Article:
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19

That misconception doesn't just exist in the USA, I have heard of it since I was a kid, and is most likely a product of Hollywood. In the country of New Zealand, there is no differentiation in law between a trained martial artist and the ordinary person on the street. You have no extra legal obligations than the normal person next to you. But much like a ...


11

This will probably vary depending on where you are, but weapons law is generally fairly specific about what is a weapon and what isn't, and I think it's unlikely that you'll find martial arts training defined as a weapon. What you need to worry about more is the reasonable use of force. I know that in Australia (or at least, my state, Queensland), the laws ...


8

My understanding is that the major ramification is that it can make a self-defense plea more challenging because of the way a jury will perceive you. It's one thing to try and convince a jury that what you did to defend yourself was reasonable if you are wholly untrained. It is another thing entirely to do so when you're a 3 dan. Just a matter of ...


8

I've had to answer this question a lot over the years, and used to have a link on my old computer about where that came from: Essentially, the rumor of martial artists having to register their hands as lethal weapons stemmed from boxing, where a boxing promoter once claimed his client had his hands registered as weapons... It was, of course, completely ...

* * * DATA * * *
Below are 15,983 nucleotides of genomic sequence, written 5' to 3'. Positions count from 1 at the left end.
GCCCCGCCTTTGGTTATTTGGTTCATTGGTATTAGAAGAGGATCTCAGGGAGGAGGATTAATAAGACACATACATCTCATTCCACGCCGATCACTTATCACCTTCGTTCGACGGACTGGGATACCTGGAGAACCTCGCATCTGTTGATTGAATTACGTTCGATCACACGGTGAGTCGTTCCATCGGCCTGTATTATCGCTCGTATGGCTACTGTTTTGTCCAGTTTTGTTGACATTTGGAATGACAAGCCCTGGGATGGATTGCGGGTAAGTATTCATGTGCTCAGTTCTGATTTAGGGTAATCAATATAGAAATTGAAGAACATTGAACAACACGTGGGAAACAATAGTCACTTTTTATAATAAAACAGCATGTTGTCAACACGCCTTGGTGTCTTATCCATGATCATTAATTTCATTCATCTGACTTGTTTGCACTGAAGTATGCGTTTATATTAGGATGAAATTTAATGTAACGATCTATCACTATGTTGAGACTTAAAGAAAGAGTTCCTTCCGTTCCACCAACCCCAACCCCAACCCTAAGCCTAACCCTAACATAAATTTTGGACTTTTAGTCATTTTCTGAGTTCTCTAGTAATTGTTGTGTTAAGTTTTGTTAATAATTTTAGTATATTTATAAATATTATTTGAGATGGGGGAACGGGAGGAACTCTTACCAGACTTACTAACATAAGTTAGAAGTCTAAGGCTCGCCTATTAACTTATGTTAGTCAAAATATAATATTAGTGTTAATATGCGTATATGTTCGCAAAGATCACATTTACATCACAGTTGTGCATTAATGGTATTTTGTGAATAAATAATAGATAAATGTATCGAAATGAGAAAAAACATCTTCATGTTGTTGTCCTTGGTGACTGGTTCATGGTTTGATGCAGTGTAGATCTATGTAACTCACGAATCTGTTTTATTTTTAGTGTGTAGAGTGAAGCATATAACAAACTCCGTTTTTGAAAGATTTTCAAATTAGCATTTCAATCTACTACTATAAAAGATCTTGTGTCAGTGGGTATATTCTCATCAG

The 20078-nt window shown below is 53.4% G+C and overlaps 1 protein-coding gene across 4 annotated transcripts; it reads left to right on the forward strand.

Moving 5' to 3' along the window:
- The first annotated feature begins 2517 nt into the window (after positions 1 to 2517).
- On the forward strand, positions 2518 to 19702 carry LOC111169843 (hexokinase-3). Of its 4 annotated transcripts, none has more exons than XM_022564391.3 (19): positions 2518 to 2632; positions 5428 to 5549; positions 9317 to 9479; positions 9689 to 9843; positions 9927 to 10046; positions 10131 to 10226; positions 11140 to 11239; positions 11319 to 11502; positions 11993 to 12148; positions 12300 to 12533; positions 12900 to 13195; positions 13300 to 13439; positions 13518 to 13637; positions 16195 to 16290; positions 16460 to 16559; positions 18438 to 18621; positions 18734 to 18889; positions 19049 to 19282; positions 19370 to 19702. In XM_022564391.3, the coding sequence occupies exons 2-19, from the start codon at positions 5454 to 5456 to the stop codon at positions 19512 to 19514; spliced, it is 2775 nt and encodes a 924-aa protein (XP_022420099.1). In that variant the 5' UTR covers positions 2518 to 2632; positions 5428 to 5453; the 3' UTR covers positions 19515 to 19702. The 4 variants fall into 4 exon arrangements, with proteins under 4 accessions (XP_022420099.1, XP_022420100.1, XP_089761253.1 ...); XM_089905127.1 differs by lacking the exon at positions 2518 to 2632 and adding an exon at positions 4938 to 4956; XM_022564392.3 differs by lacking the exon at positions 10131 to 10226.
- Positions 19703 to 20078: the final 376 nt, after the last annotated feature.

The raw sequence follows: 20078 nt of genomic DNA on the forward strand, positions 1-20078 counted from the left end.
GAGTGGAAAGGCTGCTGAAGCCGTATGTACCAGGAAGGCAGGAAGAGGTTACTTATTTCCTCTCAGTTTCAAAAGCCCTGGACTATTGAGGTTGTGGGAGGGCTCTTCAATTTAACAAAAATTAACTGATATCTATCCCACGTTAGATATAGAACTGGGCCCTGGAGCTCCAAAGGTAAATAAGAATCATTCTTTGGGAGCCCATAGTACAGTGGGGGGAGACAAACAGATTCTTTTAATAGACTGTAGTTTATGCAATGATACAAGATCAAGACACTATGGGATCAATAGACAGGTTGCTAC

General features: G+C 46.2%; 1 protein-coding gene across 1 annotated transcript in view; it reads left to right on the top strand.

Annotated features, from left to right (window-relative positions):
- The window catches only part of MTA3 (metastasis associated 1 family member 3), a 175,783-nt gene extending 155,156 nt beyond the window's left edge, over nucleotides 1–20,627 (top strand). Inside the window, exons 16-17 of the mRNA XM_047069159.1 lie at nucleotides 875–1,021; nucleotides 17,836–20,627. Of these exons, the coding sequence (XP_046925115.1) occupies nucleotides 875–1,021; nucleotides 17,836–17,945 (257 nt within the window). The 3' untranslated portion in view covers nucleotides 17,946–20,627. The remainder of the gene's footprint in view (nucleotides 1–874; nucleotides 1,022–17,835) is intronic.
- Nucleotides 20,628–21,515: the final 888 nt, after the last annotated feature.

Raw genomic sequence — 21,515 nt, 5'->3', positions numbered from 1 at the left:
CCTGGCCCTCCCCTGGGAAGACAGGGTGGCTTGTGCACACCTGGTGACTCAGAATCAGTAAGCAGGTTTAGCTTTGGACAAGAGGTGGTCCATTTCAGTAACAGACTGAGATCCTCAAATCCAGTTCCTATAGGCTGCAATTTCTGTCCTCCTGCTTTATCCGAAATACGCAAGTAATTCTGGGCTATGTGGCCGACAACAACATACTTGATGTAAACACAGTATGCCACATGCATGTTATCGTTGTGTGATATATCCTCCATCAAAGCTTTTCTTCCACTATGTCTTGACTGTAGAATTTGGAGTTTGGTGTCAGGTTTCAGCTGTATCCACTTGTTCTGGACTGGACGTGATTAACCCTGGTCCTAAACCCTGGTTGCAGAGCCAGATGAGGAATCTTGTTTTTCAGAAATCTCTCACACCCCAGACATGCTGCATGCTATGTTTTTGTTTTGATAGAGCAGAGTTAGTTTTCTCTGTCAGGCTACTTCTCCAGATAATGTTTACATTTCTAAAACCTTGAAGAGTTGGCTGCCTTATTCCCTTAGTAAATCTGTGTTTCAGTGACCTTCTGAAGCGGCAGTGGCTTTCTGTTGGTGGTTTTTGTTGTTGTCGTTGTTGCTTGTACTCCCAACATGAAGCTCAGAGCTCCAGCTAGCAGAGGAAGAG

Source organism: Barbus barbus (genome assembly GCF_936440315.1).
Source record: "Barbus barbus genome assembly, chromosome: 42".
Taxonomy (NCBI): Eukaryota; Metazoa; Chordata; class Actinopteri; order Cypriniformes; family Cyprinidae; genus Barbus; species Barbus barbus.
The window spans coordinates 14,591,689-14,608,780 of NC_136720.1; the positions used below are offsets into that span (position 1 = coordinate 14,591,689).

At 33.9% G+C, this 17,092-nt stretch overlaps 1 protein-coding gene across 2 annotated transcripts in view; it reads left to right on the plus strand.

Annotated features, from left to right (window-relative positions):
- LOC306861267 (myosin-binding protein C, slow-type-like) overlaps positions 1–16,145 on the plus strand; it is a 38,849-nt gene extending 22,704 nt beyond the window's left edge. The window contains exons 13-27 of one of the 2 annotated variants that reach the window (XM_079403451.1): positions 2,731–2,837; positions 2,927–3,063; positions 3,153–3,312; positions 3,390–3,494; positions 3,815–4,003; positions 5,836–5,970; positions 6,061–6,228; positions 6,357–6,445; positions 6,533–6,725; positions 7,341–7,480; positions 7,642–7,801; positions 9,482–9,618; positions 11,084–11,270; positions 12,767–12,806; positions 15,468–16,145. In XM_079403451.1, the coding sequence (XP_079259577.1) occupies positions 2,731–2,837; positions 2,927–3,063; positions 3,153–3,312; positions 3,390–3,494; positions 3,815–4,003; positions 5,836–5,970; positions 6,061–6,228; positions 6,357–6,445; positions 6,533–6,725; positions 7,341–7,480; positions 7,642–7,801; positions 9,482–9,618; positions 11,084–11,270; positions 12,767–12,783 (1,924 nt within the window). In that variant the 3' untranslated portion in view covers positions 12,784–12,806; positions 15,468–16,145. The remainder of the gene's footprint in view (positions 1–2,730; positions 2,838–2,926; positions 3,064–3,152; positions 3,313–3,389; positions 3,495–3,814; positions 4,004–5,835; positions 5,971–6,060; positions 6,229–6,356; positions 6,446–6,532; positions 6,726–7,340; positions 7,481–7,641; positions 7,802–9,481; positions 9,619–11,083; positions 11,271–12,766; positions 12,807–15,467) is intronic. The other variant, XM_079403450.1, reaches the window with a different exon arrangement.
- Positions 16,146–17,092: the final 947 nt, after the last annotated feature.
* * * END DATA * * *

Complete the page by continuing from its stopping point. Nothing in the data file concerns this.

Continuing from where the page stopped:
5

In the UK, you can defend yourself provided you use reasonable force. This sadly has no legal definition whatsoever and is solely based on your lawyer(s), their lawyer(s), and what the judge decides is reasonable force for yourself in the particular case of the case. As such, any martial artist will have a stronger burden of proof than they used reasonable ...


4

In Germany, if you are in a situation where someone is aggressive towards you, you are allowed to use reasonable force to defend yourself. As a trained martial artist or someone who has experience fighting, you are asked to first try and defuse the situation by blocking the first attack, instead off beating your opponent right away. Of course in practise, ...



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